Music

Broad City’s Matt FX on Music Theory, Deejaying, and Collaborating on Skins

Music

Broad City’s Matt FX on Music Theory, Deejaying, and Collaborating on Skins

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Matt FX is on one hell of a ride. At just twenty-three, the New York native is the architect behind some of television’s greatest soundtracks, including Comedy Central’s breakout hit, Broad City. Currently working on FXX’s Man Seeking Woman and Amy Poehler’s upcoming series on Hulu, Matt also throws some of Manhattan’s hottest blowouts as part of Tribes NY. Ironically, the one thing he brags about is being able to make a scrumptious taco. Set to drop an EP later this summer, we called up Manhattan’s Zen musical prodigy to discuss curating the hottest tracks for Broad City and Skins.

 What exactly do you do as a music supervisor?

As a music supervisor, I work with show-runners, directors, and the creative visionaries behind moving pictures. So with Broad City, I work with Abbi and Illana– they’re geniuses and very talented people. What I do is pick the music for the show within the constraints of the budget and licensing laws and things certain people might not be thinking about. I pretty much make sure we can afford the track. It’s about sound tracking the show and painting a musical picture behind the video.

How would you describe your relationship with Abbi and Illana?

It’s very close quarters. Music supervisors are usually the last people to join a production. Most shows go through a three-month production process, followed by post-production, and then the music supervisor gets dropped in. I’m not watching every scene, or reading every line—I’m just going to the scenes where there’s music and we take care of that emotional context and story. Its cool; it’s a great relationship where I work directly with all the editors.

How much of it is soundtrack versus sound design?

It really depends on the show and the need. There’s a lot of sound design stuff like pre established libraries or even setting the boundaries of what people can tolerate in sound design, sort of like raising the stakes of drama. But with sound tracking, it’s definitely more about getting music that already exists or getting producers to compose something.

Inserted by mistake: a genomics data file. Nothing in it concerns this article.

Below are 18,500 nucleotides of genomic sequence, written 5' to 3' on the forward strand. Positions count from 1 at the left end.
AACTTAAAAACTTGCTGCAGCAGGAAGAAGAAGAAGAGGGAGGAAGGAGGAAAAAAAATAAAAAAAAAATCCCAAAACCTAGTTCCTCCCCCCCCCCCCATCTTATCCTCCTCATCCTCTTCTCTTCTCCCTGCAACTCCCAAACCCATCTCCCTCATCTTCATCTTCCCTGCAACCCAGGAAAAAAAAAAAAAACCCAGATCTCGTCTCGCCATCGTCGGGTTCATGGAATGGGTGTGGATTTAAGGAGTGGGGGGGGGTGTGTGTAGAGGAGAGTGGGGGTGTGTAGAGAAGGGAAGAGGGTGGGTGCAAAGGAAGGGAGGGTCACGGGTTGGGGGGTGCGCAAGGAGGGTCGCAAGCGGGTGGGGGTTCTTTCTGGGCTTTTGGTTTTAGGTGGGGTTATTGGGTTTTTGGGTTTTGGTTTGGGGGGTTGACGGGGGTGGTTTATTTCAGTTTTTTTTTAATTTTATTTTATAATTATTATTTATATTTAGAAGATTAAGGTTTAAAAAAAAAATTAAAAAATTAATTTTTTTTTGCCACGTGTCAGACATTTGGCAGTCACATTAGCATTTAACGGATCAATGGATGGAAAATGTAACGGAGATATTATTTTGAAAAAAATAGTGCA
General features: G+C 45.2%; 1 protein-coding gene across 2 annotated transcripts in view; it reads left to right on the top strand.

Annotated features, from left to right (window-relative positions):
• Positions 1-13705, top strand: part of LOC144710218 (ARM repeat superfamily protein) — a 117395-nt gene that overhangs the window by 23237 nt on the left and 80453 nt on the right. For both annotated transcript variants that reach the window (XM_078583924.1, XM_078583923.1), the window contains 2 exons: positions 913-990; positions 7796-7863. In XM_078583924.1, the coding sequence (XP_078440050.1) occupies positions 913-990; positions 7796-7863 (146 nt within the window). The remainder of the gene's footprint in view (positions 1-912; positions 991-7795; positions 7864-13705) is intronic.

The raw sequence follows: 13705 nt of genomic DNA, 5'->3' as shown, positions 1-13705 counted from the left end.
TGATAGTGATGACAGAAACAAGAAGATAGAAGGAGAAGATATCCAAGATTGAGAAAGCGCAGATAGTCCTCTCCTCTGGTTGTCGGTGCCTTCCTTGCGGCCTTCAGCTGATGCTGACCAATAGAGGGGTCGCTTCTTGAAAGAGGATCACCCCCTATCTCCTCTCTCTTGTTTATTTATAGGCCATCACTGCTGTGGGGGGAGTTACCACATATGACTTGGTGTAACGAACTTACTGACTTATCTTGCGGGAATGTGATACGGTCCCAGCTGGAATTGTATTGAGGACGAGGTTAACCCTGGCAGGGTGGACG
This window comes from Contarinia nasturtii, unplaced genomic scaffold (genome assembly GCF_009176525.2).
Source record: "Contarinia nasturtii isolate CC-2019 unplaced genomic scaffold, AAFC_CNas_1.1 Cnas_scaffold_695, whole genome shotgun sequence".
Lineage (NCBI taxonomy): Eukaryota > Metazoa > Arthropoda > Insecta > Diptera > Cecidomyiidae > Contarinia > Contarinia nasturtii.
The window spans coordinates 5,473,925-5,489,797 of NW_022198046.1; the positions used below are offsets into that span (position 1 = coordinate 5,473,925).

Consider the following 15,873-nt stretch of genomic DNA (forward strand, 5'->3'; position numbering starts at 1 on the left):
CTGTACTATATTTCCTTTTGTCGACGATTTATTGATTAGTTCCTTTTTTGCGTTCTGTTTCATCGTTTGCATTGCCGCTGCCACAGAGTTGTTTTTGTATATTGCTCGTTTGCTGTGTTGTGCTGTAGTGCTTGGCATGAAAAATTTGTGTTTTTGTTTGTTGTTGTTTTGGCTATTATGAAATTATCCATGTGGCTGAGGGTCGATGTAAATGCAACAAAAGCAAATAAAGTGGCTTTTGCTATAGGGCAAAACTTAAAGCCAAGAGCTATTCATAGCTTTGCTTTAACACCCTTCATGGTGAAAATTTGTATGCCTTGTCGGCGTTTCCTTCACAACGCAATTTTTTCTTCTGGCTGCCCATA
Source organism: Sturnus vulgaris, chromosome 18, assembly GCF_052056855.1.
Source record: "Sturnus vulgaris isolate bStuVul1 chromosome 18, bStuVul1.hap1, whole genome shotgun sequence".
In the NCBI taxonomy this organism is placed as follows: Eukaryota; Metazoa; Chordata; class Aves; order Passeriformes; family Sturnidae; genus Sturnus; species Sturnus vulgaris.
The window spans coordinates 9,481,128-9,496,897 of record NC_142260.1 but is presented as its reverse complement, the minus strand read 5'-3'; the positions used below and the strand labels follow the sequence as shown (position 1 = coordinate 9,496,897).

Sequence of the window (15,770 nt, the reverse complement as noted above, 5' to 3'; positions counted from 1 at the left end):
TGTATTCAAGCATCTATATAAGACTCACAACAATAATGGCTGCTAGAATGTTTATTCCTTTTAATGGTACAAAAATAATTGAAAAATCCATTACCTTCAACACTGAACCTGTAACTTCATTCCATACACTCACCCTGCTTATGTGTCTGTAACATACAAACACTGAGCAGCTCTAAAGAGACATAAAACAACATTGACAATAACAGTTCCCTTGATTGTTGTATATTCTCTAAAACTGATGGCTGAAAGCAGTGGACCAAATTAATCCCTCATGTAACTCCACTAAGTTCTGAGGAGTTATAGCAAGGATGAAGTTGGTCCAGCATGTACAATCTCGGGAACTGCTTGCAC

Soundtrack is essentially its own character in many aspects.

Oh, for sure. In a show like Broad City, the music, and even New York City itself, is like two supporting cast members behind Abbi, Illana and Hannibal. I think the city is alive and the way the soundtrack is embedded in the show speaks for itself.

What do you look for in a song to capture that sense of character?

The first thing is to make sure whether or not I can afford it. I don’t even like to consider songs that are big budget tracks: I don’t want to eat up the budget if its impossible to get and I also don’t want to get everyone really excited about the song. It’s just a nightmare to replace, especially when people are attached to something; it’s hard to picture this scene with a new track. The biggest priority is whether or not it can fit the budget. Beyond that, it should be fresh, totally accurate for the show, and bang. All the things in music I would look for on my own.

How would you say the show’s sound has evolved over the years?

That’s a really good question, actually. Coming back for season two, one of the big things that I was thinking about was, “Do I hit up some of the same producers from last season or do I look for new people. Where’s the line? Do the producers from last season have more or less work on this one?” I think the sounds progressed in the first season in general; both the show and the soundtrack was a little bit more provisional. Having found our footing in season two allowed us to go in a bunch of different directions. You’ll see sequences like the China Town sequences where they do a Bourne Identity joke and fast paced action stuff. It was produced by someone who made a bunch of tracks for the show that sounded like normal rhapsody music.

You first got your big break with Skins at nineteen. How exactly did that come about?

I was actually 18 when I first got hired and I turned 19 on the job. Senior year [of high school], I met this girl who is now one of my best friends. She’d seen Rent on Broadway 133 times when I met her, and she became similarly as obsessed with Skins. She has an addictive personality for those types of shows and ended up tracking down the creator. They hit me up and said, “Hey, we are doing this show where people work on the script and tell stories of high school experiences. I was brought in and I immediately asked about the music and whether I could meet the guy doing it and help out as an intern. And then the next day I quit my day job.

Your father was a musician as well. Would you say that coming from a musical background has played a large part in your approach to music?

Oh, definitely. I love music supervising, but I think it’s only the beginning of my career. I love what I do, but I think I’m more of a musician.

Do you notice any similarities between music supervising and DJing?

Oh definitely it’s really just about cultivating the best ambience.

What goes through your head when you’re onstage controlling these crowds through music?

How am I going to get another drink? [Laughs]

What’s next on your agenda?

[I just released] my collaborative project, which I’ve been working on for a bit. It’s something that people have been very supportive over, especially Abbi and Illana. I’m going to be deejaying at a bunch of cool places and supervising other projects that I can’t talk about just yet and then moving on with Broad City.